Make Your Case: Loans - Good Or Bad?

Chris Brunskill

In this week's Make Your Case, we take on the issue of loan signings, and whether or not they are worthwhile for a club like Sunderland.

Loans Are Beneficial - Chris Weatherspoon

Let's be frank here - loan moves are in no way ideal. Particularly for a Premier League club. As seen with Danny Rose last season, and the likes of Danny Welbeck previously, a good season at a loan club rarely translates into that club securing the player's services long term; instead, the player is more likely to return to his parent club with a better chance of first-team action.

With this summer's temporary acquisitions of Ondrej Celustka, Ki Sung-Yeung and Fabio Borini, Sunderland fans are again wondering the merits of such loan signings. With the likes of Rose and Welbeck the most prominent examples of where the club has seemingly been scorned by its frequent short-term deals, many feel that the continued pursuit of such deals is on no benefit to the club.

Yet, such a view is not necessarily correct. Let us consider that, in the short-term, long dealings are hugely helpful to the club's cause. Rose was comfortably Sunderland's best outfield player last term - only Steven Fletcher really came close, and he then missed the last two months through injury. Without the Spurs man's calming presence at full-back it is questionable whether or not the Black Cats would have survived relegation.

Obviously, Rose has now returned to White Hart Lane, and Sunderland have little hope of securing his signature. But his presence on Wearside bore great fruit in his short stint and, who knows, should things turn sour for Rose in North London, he may look to move on, and Sunderland would surely be his first port of call.

Having to see players return to their parent clubs after an excellent season is far from idyllic, but Sunderland are not yet in the position whereby they can snare the best talents from the top clubs on a permanent basis. Perhaps the current problem lies in that the Wearsiders' permanent squads have so often been mediocre that the loan players stand out well above the rest.

Instead of seeking loan players as remedies to age-old problems - as Rose was at left-back - the club should look only to use loan players as supplements to the permanent playing squad. One senses this is what the club has done this summer - the loanees introduced will not be expected to drag the side out of the mire, instead they will be used as important additions to a squad that is (hopefully) of higher quality than previously.

An over-reliance on loan signings is not the answer; nor is a complete dismissal of the concept. The ultimate aim is to get Sunderland to a position whereby they no longer need to dip into the temporary market, or where their own pulling power is sufficient enough to turn successful loan moves into permanent transfers. That may yet come to pass following this term but, for now, so long as the squad is not entirely reliant on its loanees, there is nothing wrong with this kind of transfer deal.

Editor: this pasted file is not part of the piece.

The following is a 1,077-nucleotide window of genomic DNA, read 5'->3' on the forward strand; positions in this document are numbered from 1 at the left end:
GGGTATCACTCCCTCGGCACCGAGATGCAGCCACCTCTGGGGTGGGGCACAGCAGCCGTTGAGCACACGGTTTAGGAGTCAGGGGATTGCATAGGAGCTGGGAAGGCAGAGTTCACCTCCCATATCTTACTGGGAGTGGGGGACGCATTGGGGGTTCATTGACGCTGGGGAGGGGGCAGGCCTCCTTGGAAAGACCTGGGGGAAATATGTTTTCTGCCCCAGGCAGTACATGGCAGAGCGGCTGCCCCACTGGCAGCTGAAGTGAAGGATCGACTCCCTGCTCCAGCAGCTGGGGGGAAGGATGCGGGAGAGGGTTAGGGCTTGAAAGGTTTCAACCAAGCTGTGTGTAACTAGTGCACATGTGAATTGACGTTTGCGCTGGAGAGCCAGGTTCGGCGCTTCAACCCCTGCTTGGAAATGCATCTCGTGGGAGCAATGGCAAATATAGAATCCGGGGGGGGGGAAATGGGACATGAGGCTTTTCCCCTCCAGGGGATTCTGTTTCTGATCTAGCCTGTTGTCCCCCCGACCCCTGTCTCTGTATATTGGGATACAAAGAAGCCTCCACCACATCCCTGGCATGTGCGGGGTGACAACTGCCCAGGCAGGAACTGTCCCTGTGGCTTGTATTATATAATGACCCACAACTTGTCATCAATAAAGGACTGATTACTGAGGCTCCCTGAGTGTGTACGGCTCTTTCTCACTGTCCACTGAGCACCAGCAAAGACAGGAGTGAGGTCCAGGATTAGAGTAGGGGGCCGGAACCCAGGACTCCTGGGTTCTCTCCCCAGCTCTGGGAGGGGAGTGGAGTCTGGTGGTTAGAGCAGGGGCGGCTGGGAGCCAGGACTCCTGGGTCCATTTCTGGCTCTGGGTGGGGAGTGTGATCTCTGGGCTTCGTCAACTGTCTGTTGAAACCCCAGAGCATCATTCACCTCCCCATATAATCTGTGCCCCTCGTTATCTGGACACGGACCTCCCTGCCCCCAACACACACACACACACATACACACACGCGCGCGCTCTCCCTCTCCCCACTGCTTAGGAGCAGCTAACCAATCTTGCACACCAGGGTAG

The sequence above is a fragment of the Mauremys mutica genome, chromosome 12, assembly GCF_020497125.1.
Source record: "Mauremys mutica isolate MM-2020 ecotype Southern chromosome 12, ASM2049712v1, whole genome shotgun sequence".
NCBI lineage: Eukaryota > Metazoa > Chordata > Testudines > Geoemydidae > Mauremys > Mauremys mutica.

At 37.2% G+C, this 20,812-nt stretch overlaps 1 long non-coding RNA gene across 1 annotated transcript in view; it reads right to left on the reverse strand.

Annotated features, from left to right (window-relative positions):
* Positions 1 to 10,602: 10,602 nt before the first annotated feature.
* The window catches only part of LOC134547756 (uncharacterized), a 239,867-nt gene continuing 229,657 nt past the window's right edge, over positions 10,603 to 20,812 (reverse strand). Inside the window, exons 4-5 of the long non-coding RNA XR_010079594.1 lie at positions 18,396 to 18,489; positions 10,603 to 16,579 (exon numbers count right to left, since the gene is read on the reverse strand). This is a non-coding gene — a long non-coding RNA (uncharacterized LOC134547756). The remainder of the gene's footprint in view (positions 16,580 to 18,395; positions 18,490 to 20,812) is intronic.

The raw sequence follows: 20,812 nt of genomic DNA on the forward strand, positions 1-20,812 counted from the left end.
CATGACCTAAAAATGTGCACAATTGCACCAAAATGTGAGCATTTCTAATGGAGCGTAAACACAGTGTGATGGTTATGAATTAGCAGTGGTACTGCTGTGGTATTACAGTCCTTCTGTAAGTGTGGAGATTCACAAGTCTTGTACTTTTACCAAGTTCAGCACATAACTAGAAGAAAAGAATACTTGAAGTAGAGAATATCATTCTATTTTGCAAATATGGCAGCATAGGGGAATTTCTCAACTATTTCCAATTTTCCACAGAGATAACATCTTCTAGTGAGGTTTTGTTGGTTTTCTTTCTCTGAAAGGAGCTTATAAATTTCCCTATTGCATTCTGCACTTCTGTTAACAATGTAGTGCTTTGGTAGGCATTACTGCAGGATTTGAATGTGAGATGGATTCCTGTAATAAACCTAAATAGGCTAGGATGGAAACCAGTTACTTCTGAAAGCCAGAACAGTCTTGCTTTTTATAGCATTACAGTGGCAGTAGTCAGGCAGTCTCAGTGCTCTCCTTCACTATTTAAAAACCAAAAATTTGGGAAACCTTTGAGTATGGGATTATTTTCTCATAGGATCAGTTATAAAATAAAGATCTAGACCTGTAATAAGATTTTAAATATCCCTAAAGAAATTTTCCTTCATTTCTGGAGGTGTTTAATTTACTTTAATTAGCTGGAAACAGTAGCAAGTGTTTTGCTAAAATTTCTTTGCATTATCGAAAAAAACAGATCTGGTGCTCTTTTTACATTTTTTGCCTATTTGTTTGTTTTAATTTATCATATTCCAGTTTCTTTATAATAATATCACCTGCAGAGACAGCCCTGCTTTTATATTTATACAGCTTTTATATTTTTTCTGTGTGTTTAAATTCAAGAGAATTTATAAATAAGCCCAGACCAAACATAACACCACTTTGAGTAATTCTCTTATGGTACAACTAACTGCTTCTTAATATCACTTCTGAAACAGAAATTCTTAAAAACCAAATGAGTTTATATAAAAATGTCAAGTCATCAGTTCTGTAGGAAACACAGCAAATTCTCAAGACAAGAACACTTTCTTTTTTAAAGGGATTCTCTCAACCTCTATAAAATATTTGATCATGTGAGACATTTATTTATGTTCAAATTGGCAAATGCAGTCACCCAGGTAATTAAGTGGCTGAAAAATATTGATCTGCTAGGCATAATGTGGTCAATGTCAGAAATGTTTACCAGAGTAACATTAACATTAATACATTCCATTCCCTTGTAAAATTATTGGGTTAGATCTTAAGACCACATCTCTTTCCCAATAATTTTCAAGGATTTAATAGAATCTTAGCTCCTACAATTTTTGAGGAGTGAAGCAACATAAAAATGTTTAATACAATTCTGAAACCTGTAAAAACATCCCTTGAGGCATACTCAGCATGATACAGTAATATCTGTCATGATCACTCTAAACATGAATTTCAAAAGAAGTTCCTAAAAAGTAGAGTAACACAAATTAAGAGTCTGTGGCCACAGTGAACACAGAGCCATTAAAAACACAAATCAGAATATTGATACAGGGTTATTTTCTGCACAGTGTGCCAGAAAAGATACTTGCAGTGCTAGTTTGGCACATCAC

Loans Are A Bad Move - Luke Bowley

Paolo Di Canio promised a revolution when he came to Sunderland. Gone would be the days of the mediocrity of the Bruce/O'Neill/later Keane era, characterised by relegation tussles and average players paid way over the odds. Everything about the club seemed to suggest it was possible too, with an entirely new 'continental' system coming in behind the scenes, and a long-term strategy seemingly put in place at last. An emphasis on scouting, and building a team of exciting players was introduced.

However so far things haven't gone quite to plan. Two defeats and a draw leaves the club second bottom and everything currently seems remarkably similar to what's gone before. This includes Sunderland's use of the loan market.

Part time dinnerlady Steve Bruce was perhaps the biggest user of the loan market at the club. During the 2010/11 season alone, Danny Welbeck, Nedhum Onuoha, Ahmed Elmohammady, Sully Muntari and John Mensah were all brought in on short-term deals. Only one, Elmohammady, was signed permanently, and he was crap. This meant that the following season Bruce, who resembles the patient 'Bloaty Head' from the 1997 simulation video game Theme Hospital, had to replace a core group of players.

We've seen similar problems this summer trying to find a left back to replace Danny Rose, who returned to his parent club Tottenham over the summer. In the end we had to sign Andrea Dossena on a free, who's never particularly inspired confidence, and who again seems like a short-term option. Bringing in loans is no way to build a squad, and seems entirely at odds with the more long-term thinking that's supposed to be in place at Sunderland now.

It's true that loan deals can just be done to get a tricky deal through quickly, with the option of a deal at the end of it to tie it up permanently, however the only player we can say with much confidence could be here next season is right back Ondrej Celustka. Ki Sung-Yeung could make a permanent move if he performs well, but there's no guarantee of that, and if he performs *too* well, there's always the possibility of a bigger club coming in for him next summer. Fabio Borini will almost certainly return to Liverpool after his loan deal is done.

It may well be that Di Fanti and, if he's still here, Di Canio, will have to go on another big recruitment drive next summer to replace the departing loan players. The era of assembling and disassembling squads each year should be over by now, and if Sunderland are to find stability, and then push for a places higher up in the table, then they can't rely on the loan market.

Infographic from motors.co.uk

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